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Sauternes and Cheese


If you're planning to serve cheese this Christmas pair it with Bordelaise liquid gold, otherwise known as Sauternes.

What makes these combinations so special is their balletic balance. There is sweetness, yes, but it is balanced by underlying acidity that adds a still juicy, but faintly citric edge — an edge that much of the time you don't even notice.

How to serve Sauternes

At 11-12 degrees, especially on a hot Australian summer day, your Sauternes should be cool, but not so chilled as to mask or blunt the flavour and character of the wine. A half to one hour in the fridge should get your Sauternes to the right temperature .

How to pair Sauternes

The sweetness of Sauternes is an excellent foil for the sharpness, pungency and savoury flavours of a number of famous and strongly-flavoured cheeses.

Blue Cheese — Roquefort or Stilton

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Port and Stilton is a classic pairing, but many rank Sauternes and Stilton even higher. The French often match Sauternes and Roquefort, partly because the two regions are geographically quite close, It is a combination often served in the Sauternes region itself. Sauternes also works well with Danish Blue, Gorgonzola Piccante and other sharp-flavoured blues. The creamier, sweeter blues offer a different, less dramatic combination.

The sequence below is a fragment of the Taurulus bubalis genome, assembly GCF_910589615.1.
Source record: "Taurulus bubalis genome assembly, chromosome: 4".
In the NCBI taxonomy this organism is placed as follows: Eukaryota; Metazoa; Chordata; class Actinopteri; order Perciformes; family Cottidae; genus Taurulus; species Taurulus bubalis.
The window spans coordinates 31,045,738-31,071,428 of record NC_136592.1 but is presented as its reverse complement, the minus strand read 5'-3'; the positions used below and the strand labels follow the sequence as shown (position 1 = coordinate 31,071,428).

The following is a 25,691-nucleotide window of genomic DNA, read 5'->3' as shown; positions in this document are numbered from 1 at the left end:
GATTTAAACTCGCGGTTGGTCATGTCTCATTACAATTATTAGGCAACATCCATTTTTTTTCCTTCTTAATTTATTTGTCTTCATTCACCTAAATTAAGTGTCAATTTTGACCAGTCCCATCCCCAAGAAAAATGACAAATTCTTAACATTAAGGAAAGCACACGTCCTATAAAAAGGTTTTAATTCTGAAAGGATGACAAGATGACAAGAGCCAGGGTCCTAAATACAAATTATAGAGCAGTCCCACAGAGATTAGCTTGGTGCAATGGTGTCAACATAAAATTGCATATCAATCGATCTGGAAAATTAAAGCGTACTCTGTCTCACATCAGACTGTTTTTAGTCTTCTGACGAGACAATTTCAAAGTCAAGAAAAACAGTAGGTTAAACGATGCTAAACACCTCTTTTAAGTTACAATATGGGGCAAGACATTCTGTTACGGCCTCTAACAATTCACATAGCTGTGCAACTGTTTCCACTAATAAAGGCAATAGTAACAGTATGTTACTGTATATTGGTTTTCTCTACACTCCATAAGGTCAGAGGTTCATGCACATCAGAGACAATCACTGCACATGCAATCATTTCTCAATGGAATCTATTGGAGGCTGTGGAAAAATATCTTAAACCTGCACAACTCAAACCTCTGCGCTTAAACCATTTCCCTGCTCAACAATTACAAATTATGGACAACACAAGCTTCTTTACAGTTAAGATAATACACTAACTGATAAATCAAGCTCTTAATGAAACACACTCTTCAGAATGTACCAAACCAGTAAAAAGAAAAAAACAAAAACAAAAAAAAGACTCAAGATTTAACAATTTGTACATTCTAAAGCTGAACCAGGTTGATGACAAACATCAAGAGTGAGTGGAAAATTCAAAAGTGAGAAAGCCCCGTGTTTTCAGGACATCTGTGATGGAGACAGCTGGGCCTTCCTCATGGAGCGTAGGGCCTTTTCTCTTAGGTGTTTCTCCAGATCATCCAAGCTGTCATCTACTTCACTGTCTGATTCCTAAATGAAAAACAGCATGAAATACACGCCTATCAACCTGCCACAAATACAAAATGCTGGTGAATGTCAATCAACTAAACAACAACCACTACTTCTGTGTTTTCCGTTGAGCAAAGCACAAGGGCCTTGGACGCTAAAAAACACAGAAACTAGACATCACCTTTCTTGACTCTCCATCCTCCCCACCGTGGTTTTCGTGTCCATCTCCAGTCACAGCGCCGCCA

Serve your Roquefort or Stilton (or any blue) at 20 degrees.

Surface-ripened cheeses

Washed rind cheeses — Port Salut, Red Square and many others… Sauternes balances the pungency of these cheeses, especially if they (the cheeses) are showing developed, aged characters.

Serve washed rind cheeses of varying age with Sauternes.

Hard sheep's milk cheeses

Manchego and Wine

Spanish Manchego and Italian Pecorino (and others) have a salty edge that can work well with Sauternes. Relative extremes in wine and food can often create memorable taste experiences.

Sauternes with Brie, Camembert, soft cow's milk cheeses; young goat's milk cheese, ashed or otherwise.

Try these combinations for yourself — make your own discoveries.

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